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House of Lords ruling on assisted dying
In July 2009, the House of Lords ruled that the Director of Public Prosecutions (DPP) must produce clear guidelines on the prosecution of those who help friends or relatives travel abroad for assisted suicide.1 As previously reported here, both the High Court and Court of Appeal had rejected Debbie Purdy’s case before it reached the Lords.2 As a person with primary progressive multiple sclerosis, she had asked the court to rule that her husband would not face prosecution if he accompanied her to Switzerland if she decides to end her life.3
By requiring the DPP to publish offence-specific guidelines about the circumstances in which a prosecution would be brought, the law lords did not go so far as to assert a right to assistance in dying by legalising assisted suicide. It was reiterated that any change to the criminal law against aiding and abetting suicide remained a political matter for Parliament. The Lords did, however, acknowledge that the right to privacy, and the associated right to autonomy, was potentially infringed by the absence of a transparent policy about those who are competent and terminally ill, or severely and incurably disabled, and who need help to travel abroad for assisted dying. The five law lords unanimously agreed that Ms Purdy’s right to a private life, as protected by article 8 of the European Convention on Human Rights, included the right to clarity regarding the exercise of the DPP’s discretion as to whether or not to prosecute.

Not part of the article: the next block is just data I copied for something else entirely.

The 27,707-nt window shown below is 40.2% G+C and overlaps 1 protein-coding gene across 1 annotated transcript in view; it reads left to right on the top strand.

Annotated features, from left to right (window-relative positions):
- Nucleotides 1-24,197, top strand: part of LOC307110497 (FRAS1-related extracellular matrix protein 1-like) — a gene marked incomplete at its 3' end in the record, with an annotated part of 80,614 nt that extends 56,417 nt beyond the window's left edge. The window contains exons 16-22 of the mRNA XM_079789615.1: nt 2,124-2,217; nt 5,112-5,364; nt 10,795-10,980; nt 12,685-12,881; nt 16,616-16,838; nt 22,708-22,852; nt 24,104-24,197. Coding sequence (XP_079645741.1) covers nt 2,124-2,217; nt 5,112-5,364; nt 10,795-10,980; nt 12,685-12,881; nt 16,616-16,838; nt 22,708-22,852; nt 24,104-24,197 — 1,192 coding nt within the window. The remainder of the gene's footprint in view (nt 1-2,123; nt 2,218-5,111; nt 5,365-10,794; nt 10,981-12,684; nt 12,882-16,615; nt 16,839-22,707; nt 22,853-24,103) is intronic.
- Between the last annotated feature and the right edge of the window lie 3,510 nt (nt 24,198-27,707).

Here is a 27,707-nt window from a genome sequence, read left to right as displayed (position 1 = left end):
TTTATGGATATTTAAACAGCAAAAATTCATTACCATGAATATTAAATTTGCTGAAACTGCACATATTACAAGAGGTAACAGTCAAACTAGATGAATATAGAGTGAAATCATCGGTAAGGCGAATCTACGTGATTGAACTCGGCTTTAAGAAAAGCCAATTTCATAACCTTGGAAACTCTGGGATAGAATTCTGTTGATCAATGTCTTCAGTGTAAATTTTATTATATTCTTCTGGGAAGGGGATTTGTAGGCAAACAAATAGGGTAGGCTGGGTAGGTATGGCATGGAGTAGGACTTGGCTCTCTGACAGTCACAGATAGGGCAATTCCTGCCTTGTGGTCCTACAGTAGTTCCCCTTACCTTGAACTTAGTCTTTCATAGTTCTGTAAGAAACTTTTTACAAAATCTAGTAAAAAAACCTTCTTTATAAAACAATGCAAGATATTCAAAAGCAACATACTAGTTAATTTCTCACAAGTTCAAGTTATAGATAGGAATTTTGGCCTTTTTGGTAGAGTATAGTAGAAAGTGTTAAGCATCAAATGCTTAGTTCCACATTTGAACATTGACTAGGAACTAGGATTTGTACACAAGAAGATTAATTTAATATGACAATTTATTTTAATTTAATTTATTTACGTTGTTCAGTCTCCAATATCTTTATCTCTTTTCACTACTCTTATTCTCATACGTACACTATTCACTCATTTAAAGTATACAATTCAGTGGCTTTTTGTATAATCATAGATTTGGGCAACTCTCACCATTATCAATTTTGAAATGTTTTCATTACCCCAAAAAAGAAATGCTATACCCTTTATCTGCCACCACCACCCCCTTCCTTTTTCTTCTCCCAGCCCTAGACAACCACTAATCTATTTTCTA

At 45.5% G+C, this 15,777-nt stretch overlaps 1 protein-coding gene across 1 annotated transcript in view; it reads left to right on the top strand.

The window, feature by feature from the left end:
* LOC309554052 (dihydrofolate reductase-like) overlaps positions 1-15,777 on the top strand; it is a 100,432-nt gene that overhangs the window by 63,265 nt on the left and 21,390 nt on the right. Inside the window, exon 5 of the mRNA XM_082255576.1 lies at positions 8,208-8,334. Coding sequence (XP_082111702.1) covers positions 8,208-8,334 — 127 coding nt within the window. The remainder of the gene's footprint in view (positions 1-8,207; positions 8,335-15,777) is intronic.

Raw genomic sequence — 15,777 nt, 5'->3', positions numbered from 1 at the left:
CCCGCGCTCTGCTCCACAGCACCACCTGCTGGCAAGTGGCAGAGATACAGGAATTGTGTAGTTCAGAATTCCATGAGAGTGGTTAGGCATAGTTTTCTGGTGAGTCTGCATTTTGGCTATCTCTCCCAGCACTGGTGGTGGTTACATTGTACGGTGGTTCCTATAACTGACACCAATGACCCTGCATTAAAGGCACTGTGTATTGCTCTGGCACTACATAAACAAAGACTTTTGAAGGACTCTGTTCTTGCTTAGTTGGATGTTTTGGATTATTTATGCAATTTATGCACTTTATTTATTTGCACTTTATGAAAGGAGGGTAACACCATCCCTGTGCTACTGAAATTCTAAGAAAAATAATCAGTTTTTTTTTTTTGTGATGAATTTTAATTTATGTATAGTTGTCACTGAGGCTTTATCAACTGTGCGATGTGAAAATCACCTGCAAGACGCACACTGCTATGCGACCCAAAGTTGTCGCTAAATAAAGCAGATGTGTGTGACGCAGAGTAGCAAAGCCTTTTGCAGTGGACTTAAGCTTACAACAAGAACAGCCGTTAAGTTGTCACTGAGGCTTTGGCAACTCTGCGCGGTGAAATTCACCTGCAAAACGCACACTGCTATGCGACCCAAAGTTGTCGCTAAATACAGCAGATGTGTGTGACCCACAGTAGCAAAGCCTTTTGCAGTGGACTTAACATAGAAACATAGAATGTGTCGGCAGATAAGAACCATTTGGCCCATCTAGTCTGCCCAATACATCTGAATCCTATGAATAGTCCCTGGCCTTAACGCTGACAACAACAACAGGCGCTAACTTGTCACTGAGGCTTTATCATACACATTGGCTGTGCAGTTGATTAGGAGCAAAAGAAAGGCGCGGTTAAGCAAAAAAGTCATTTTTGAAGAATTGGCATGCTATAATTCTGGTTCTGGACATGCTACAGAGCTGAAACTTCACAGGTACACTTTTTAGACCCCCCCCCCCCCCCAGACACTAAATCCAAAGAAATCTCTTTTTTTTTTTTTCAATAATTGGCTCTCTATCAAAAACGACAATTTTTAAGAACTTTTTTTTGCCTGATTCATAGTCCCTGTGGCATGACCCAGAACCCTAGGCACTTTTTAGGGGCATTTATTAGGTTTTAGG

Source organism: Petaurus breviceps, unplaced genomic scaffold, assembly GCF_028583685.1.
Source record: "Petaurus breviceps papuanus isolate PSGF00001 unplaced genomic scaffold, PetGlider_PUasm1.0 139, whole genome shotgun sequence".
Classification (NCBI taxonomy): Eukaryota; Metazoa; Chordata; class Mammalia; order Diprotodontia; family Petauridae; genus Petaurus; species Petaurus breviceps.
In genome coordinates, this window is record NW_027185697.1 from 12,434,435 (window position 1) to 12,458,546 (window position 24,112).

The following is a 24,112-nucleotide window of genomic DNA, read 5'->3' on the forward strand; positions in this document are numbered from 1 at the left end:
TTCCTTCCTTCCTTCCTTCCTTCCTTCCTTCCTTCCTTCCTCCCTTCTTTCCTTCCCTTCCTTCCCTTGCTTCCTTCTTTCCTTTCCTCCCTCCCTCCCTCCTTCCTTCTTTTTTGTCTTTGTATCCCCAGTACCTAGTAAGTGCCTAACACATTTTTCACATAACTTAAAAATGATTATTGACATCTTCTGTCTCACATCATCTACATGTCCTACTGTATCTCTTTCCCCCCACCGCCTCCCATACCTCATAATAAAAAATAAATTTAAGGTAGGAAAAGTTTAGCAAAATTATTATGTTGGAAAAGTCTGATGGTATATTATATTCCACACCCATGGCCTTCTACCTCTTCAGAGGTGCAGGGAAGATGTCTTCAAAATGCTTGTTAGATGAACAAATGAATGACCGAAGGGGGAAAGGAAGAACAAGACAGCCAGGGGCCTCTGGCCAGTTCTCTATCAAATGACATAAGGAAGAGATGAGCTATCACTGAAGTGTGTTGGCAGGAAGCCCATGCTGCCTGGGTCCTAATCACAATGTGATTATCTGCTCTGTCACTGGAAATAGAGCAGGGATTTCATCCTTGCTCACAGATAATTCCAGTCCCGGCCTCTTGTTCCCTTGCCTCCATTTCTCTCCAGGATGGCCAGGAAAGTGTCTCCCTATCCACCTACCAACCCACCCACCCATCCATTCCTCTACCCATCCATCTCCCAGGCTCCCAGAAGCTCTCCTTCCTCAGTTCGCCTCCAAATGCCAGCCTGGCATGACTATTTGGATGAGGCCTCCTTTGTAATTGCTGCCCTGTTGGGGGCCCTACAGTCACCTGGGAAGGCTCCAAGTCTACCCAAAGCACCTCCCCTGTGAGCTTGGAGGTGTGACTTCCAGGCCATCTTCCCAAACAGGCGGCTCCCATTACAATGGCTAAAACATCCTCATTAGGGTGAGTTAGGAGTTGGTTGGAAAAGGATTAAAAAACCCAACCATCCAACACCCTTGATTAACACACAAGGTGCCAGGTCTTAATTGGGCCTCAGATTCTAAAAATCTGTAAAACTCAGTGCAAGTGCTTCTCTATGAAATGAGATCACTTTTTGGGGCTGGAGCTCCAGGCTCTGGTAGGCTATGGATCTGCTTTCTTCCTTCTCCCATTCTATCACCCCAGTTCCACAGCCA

Following the Lords’ ruling, the DPP, Keir Starmer, confirmed that the new guidance would apply to all acts of assisted suicide, those taking place within and outside of the jurisdiction.4 He then published an interim policy for wide consultation in September 2009, and is expected to produce the final policy in …
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